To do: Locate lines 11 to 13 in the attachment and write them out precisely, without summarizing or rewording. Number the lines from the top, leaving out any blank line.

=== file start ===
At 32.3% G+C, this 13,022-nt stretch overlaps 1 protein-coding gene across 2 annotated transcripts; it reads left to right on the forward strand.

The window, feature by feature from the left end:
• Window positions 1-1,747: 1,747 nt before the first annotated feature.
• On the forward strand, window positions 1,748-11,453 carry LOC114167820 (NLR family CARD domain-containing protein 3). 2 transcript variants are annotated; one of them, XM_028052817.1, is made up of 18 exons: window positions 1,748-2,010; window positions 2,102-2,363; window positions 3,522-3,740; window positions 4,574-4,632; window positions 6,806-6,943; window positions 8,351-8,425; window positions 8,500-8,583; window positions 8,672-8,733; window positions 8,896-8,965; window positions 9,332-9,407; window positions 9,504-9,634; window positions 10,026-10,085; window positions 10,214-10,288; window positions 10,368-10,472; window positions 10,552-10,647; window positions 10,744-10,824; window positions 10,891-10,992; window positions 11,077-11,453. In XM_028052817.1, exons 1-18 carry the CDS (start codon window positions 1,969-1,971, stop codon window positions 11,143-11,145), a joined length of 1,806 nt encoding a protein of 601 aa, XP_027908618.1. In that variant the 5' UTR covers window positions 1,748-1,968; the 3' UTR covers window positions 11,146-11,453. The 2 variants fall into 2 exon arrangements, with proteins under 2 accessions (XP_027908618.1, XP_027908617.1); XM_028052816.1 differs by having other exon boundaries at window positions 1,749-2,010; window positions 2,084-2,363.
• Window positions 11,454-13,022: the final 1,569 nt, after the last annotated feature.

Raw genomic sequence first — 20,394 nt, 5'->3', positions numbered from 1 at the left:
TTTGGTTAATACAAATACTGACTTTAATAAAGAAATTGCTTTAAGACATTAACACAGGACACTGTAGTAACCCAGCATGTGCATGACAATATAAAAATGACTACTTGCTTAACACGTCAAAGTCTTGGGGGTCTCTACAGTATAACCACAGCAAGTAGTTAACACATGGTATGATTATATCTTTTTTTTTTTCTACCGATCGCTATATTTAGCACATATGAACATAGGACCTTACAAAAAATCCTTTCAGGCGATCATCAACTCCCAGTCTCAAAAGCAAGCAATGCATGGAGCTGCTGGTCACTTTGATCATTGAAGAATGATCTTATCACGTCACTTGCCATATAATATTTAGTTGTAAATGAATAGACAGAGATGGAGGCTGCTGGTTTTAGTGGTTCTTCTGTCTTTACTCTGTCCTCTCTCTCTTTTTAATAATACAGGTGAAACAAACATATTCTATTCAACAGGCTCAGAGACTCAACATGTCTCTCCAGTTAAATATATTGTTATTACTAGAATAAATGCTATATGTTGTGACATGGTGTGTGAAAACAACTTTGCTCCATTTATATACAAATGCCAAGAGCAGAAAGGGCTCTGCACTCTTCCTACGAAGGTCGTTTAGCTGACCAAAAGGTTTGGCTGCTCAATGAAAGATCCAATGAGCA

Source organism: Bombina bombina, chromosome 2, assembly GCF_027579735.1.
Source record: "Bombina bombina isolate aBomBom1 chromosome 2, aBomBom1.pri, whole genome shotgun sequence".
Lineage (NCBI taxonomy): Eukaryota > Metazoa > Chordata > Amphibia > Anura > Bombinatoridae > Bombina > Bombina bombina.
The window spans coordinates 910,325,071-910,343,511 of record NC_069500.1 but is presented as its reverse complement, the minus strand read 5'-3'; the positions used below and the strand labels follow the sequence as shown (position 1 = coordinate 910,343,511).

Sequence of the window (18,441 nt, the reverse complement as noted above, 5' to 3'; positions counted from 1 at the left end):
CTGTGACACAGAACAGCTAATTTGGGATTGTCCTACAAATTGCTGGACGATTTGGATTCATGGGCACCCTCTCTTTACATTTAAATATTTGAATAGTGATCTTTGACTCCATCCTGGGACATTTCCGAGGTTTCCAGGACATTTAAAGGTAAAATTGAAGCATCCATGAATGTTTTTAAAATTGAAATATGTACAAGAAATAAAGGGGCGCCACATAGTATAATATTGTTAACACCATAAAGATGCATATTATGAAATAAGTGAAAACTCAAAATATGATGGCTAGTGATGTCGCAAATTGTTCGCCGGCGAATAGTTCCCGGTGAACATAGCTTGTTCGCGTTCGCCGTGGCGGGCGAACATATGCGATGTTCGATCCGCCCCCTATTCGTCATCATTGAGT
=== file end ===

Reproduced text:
The window spans coordinates 910,325,071-910,343,511 of record NC_069500.1 but is presented as its reverse complement, the minus strand read 5'-3'; the positions used below and the strand labels follow the sequence as shown (position 1 = coordinate 910,343,511).

Sequence of the window (18,441 nt, the reverse complement as noted above, 5' to 3'; positions counted from 1 at the left end):
CTGTGACACAGAACAGCTAATTTGGGATTGTCCTACAAATTGCTGGACGATTTGGATTCATGGGCACCCTCTCTTTACATTTAAATATTTGAATAGTGATCTTTGACTCCATCCTGGGACATTTCCGAGGTTTCCAGGACATTTAAAGGTAAAATTGAAGCATCCATGAATGTTTTTAAAATTGAAATATGTACAAGAAATAAAGGGGCGCCACATAGTATAATATTGTTAACACCATAAAGATGCATATTATGAAATAAGTGAAAACTCAAAATATGATGGCTAGTGATGTCGCAAATTGTTCGCCGGCGAATAGTTCCCGGTGAACATAGCTTGTTCGCGTTCGCCGTGGCGGGCGAACATATGCGATGTTCGATCCGCCCCCTATTCGTCATCATTGAGT